"[A]ccording to press reports, she did not win a reputation as a forceful conservative on issues such as the administration's position on stem cell research or affirmative action."

Yoo is referring here to the case of Grutter v. Bollinger, a challenge to the constitutionality of preferential treatment for minorities in education. Many in the administration wanted to take a strong stand in favor of color-blindness. In the end, the administration faltered and argued that racial preferences are okay, up to a point. It is hard to imagine a more central issue to modern legal conservatives. Where was Miers? On the wrong side.

Inside the White House, Miers was best known, not as a conservative, not as a legal thinker, but as a petty bureaucrat.

Read this article from a December 2004 article in the Legal Times about Miers' promotion to general counsel:

"Her critics say the problem goes beyond what Miers does or doesn't know about policy -- and right back to a near-obsession with detail and process.

"'There's a stalemate there,' says one person familiar with the chief of staff's office. 'The process can't move forward because you have to get every conceivable piece of background before you can move onto the next level. People are talking about a focus on process that is so intense it gets in the way of substance.'

"One former White House official familiar with both the counsel's office and Miers is more blunt.

"'She failed in Card's office for two reasons,' the official says. 'First, because she can't make a decision, and second, because she can't delegate, she can't let anything go. And having failed for those two reasons, they move her to be the counsel for the president, which requires exactly those two talents.'"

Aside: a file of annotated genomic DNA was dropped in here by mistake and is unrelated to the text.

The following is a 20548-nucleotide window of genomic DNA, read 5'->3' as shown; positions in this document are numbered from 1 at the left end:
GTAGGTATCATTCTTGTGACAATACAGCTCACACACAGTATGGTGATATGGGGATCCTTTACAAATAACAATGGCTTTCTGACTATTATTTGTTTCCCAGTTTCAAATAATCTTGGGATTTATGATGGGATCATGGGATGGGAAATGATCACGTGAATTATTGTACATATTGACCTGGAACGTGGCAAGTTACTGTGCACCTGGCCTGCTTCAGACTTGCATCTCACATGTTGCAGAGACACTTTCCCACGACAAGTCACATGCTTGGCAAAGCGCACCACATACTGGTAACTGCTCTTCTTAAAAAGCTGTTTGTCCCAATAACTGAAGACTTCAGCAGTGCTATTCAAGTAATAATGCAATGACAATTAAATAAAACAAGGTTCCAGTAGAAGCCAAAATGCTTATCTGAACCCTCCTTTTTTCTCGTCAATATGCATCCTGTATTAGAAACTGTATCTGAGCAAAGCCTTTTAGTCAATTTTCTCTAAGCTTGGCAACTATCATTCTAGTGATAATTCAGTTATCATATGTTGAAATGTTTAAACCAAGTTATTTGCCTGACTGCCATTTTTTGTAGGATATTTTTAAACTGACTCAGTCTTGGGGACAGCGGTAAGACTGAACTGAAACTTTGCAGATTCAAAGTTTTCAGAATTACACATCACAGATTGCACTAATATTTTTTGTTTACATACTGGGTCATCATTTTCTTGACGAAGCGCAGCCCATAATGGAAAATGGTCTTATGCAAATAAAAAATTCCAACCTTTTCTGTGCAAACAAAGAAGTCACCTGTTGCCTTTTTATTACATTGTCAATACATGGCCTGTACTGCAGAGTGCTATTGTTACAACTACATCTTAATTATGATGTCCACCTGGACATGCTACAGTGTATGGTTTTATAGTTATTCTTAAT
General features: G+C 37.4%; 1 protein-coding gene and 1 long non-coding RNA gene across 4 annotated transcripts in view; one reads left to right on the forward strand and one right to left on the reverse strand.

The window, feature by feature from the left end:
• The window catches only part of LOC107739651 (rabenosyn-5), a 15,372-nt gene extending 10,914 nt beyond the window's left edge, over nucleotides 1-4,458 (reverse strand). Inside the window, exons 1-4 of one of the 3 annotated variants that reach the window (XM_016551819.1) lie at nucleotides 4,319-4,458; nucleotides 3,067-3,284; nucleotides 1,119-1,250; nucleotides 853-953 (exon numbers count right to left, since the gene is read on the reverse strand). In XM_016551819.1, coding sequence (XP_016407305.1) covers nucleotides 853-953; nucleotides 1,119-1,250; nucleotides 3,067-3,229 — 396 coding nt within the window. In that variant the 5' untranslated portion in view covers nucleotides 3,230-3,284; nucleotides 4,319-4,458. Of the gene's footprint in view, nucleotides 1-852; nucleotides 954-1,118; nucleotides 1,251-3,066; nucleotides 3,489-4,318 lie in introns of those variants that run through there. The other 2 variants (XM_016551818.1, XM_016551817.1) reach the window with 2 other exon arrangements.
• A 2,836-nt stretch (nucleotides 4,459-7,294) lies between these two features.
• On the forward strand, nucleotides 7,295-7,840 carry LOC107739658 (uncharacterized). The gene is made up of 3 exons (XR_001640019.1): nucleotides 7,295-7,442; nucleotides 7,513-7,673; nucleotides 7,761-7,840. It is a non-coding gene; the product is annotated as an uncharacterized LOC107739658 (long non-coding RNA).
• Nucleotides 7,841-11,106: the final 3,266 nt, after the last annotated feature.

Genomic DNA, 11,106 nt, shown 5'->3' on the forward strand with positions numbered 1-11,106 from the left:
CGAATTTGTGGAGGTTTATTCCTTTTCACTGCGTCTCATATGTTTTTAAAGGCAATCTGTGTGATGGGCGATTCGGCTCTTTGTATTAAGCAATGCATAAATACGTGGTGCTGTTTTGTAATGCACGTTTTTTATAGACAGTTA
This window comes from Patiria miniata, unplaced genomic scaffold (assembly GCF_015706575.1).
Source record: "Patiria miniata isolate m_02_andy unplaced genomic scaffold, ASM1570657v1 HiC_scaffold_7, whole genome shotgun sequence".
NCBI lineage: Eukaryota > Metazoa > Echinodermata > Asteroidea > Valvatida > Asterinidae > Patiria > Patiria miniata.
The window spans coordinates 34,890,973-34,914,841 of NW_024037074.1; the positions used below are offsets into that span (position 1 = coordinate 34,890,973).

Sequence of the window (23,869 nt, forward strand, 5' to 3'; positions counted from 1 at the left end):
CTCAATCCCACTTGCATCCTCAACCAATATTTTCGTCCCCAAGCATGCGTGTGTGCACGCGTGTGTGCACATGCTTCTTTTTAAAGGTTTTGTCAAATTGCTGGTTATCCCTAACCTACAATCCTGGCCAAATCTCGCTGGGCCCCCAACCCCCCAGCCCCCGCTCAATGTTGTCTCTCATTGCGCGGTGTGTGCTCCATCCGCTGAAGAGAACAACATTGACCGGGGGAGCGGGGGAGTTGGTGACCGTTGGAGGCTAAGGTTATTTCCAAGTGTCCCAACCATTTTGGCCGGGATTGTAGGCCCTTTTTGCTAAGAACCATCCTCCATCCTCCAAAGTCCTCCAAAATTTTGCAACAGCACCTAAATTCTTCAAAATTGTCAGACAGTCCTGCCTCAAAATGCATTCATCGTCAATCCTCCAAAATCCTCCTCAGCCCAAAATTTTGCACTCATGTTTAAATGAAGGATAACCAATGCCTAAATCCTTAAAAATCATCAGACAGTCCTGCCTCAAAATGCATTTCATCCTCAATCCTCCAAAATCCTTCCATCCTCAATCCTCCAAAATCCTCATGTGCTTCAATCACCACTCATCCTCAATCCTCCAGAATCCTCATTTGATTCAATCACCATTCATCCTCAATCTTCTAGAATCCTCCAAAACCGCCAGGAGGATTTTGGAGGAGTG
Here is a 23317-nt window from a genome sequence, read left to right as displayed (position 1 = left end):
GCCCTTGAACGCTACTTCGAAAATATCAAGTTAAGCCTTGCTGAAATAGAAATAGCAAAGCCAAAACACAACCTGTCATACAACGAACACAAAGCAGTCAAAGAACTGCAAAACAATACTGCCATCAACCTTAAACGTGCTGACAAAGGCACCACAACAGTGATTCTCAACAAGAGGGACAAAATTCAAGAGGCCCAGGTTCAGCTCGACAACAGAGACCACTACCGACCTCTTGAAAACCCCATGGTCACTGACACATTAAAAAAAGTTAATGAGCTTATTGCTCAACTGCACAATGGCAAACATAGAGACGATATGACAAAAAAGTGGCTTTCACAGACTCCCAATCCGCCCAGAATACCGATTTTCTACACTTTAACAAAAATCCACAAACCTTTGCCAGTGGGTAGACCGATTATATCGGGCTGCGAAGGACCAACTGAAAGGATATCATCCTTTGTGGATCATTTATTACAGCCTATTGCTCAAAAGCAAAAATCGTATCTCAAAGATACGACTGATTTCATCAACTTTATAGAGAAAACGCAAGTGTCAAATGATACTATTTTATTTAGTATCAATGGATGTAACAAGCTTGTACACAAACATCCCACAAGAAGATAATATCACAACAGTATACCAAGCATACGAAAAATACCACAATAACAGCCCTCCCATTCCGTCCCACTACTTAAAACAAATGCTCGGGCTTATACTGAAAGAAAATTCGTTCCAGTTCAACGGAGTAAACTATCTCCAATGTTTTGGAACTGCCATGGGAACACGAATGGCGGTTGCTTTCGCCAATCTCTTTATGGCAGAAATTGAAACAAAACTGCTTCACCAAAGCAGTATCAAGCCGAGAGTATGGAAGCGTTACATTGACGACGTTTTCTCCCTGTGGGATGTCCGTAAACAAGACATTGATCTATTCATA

The Washington Post reports that as staff secretary she was notorious for personally correcting the punctuation in White House memos. This is sadly true - and it is also true that in 14 months of working with her on punctuation, I never heard her say anything substantive about any policy issue, with one exception. Yoo again:

"Another red flag for conservatives may be what is regarded as Miers's strongest credential: her work with the organized bar. Miers was elected president of the Texas bar and was a mover and shaker in the American Bar Association. Republicans have long criticized the ABA for politicizing the professional bar by taking positions on controversial social issues such as abortion and providing politically biased evaluations against Reagan-Bush judicial nominees. To be sure, Miers reportedly fought to allow the general membership to vote on the ABA's position supporting the right to abortion, a fact much trumpeted by Bush administration supporters yesterday. But she also apparently urged that the White House preserve the ABA's privileged role in reviewing the qualifications of judicial nominees."

Some NRO readers have challenged me: Why should we trust you when you say that Miers is not qualified rather than trust the president when he says she is?

My answer is: Don't trust me. Trust your own eyes. The woman is 60 years old, a lawyer for more than three decades. Can you see any instance in this long life and career where Miers ever took a risk on behalf of conservative principle? Can you see any indication of intellectual excellence? Did she ever do anything brave, anything that took backbone? Did anyone before this week ever describe her as oustanding in any way at all?

If the answers to these questions is No, as it is, then you have to ask yourself: Why is a Republican president bypassing so many dozens of superb legal conservatives to choose Harriet Miers for the highest court in the land?

I am not saying she is a Michael Brown. But I am saying she is being chosen for her next job in exactly the same way and for the same reasons that Michael Brown was chosen for FEMA. And that is not good enough for me. Is it good enough for you? Hugh Hewitt, you are a lawyer: Is it really good enough for you?
Game. Set. Match.

Withdraw the nomination.

Update: Check this out, too. That song you hear is indeed the fat lady singing.